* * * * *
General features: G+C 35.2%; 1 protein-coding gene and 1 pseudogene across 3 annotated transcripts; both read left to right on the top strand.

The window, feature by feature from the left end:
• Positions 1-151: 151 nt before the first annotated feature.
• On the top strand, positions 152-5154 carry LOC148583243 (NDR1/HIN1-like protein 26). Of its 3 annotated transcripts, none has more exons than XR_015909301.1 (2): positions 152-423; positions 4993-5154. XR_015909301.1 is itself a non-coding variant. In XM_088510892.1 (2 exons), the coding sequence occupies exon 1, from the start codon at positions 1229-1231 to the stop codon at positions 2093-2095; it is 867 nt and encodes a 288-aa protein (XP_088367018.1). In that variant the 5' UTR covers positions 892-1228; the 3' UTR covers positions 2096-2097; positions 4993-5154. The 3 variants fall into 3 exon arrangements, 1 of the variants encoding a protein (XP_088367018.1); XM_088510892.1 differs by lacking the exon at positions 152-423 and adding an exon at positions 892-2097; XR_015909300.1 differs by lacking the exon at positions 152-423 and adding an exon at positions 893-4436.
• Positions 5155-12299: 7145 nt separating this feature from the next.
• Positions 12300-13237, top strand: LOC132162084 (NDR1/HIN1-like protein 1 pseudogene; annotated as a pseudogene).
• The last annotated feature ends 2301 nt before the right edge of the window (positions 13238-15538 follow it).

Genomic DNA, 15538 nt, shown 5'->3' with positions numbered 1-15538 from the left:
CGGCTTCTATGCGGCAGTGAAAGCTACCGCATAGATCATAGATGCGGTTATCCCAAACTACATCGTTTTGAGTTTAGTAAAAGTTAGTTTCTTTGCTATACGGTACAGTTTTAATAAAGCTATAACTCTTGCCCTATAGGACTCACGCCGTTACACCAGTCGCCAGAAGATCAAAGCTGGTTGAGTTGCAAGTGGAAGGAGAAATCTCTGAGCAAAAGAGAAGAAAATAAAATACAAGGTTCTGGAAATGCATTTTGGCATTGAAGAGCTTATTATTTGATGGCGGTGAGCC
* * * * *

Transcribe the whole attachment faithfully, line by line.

General features: G+C 35.2%; 1 protein-coding gene and 1 pseudogene across 3 annotated transcripts; both read left to right on the top strand.

The window, feature by feature from the left end:
• Positions 1-151: 151 nt before the first annotated feature.
• On the top strand, positions 152-5154 carry LOC148583243 (NDR1/HIN1-like protein 26). Of its 3 annotated transcripts, none has more exons than XR_015909301.1 (2): positions 152-423; positions 4993-5154. XR_015909301.1 is itself a non-coding variant. In XM_088510892.1 (2 exons), the coding sequence occupies exon 1, from the start codon at positions 1229-1231 to the stop codon at positions 2093-2095; it is 867 nt and encodes a 288-aa protein (XP_088367018.1). In that variant the 5' UTR covers positions 892-1228; the 3' UTR covers positions 2096-2097; positions 4993-5154. The 3 variants fall into 3 exon arrangements, 1 of the variants encoding a protein (XP_088367018.1); XM_088510892.1 differs by lacking the exon at positions 152-423 and adding an exon at positions 892-2097; XR_015909300.1 differs by lacking the exon at positions 152-423 and adding an exon at positions 893-4436.
• Positions 5155-12299: 7145 nt separating this feature from the next.
• Positions 12300-13237, top strand: LOC132162084 (NDR1/HIN1-like protein 1 pseudogene; annotated as a pseudogene).
• The last annotated feature ends 2301 nt before the right edge of the window (positions 13238-15538 follow it).

Genomic DNA, 15538 nt, shown 5'->3' with positions numbered 1-15538 from the left:
CGGCTTCTATGCGGCAGTGAAAGCTACCGCATAGATCATAGATGCGGTTATCCCAAACTACATCGTTTTGAGTTTAGTAAAAGTTAGTTTCTTTGCTATACGGTACAGTTTTAATAAAGCTATAACTCTTGCCCTATAGGACTCACGCCGTTACACCAGTCGCCAGAAGATCAAAGCTGGTTGAGTTGCAAGTGGAAGGAGAAATCTCTGAGCAAAAGAGAAGAAAATAAAATACAAGGTTCTGGAAATGCATTTTGGCATTGAAGAGCTTATTATTTGATGGCGGTGAGCC